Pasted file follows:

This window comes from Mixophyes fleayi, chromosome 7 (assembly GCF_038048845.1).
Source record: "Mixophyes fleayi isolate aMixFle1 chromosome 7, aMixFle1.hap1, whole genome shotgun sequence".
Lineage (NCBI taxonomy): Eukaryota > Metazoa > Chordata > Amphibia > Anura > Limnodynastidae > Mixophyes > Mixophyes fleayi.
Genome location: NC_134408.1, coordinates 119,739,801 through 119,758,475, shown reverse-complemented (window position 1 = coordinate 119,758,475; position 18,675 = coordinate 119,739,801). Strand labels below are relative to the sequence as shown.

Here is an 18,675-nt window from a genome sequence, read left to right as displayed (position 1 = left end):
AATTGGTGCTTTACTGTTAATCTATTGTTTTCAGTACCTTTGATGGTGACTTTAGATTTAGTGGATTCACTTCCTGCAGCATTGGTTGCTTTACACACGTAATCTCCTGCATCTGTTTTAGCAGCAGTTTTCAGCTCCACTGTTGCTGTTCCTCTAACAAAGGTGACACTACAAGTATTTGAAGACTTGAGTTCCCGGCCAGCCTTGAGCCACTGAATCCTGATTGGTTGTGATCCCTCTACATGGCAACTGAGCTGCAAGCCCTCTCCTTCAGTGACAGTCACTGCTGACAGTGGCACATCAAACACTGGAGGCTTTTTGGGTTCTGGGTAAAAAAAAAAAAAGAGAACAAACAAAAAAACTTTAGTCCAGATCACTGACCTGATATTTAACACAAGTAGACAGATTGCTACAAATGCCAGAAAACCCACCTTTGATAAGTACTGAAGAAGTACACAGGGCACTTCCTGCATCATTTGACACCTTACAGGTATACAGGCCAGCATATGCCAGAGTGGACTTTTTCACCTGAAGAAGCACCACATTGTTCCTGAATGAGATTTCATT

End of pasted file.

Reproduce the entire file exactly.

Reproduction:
This window comes from Mixophyes fleayi, chromosome 7 (assembly GCF_038048845.1).
Source record: "Mixophyes fleayi isolate aMixFle1 chromosome 7, aMixFle1.hap1, whole genome shotgun sequence".
Lineage (NCBI taxonomy): Eukaryota > Metazoa > Chordata > Amphibia > Anura > Limnodynastidae > Mixophyes > Mixophyes fleayi.
Genome location: NC_134408.1, coordinates 119,739,801 through 119,758,475, shown reverse-complemented (window position 1 = coordinate 119,758,475; position 18,675 = coordinate 119,739,801). Strand labels below are relative to the sequence as shown.

Here is an 18,675-nt window from a genome sequence, read left to right as displayed (position 1 = left end):
AATTGGTGCTTTACTGTTAATCTATTGTTTTCAGTACCTTTGATGGTGACTTTAGATTTAGTGGATTCACTTCCTGCAGCATTGGTTGCTTTACACACGTAATCTCCTGCATCTGTTTTAGCAGCAGTTTTCAGCTCCACTGTTGCTGTTCCTCTAACAAAGGTGACACTACAAGTATTTGAAGACTTGAGTTCCCGGCCAGCCTTGAGCCACTGAATCCTGATTGGTTGTGATCCCTCTACATGGCAACTGAGCTGCAAGCCCTCTCCTTCAGTGACAGTCACTGCTGACAGTGGCACATCAAACACTGGAGGCTTTTTGGGTTCTGGGTAAAAAAAAAAAAAGAGAACAAACAAAAAAACTTTAGTCCAGATCACTGACCTGATATTTAACACAAGTAGACAGATTGCTACAAATGCCAGAAAACCCACCTTTGATAAGTACTGAAGAAGTACACAGGGCACTTCCTGCATCATTTGACACCTTACAGGTATACAGGCCAGCATATGCCAGAGTGGACTTTTTCACCTGAAGAAGCACCACATTGTTCCTGAATGAGATTTCATT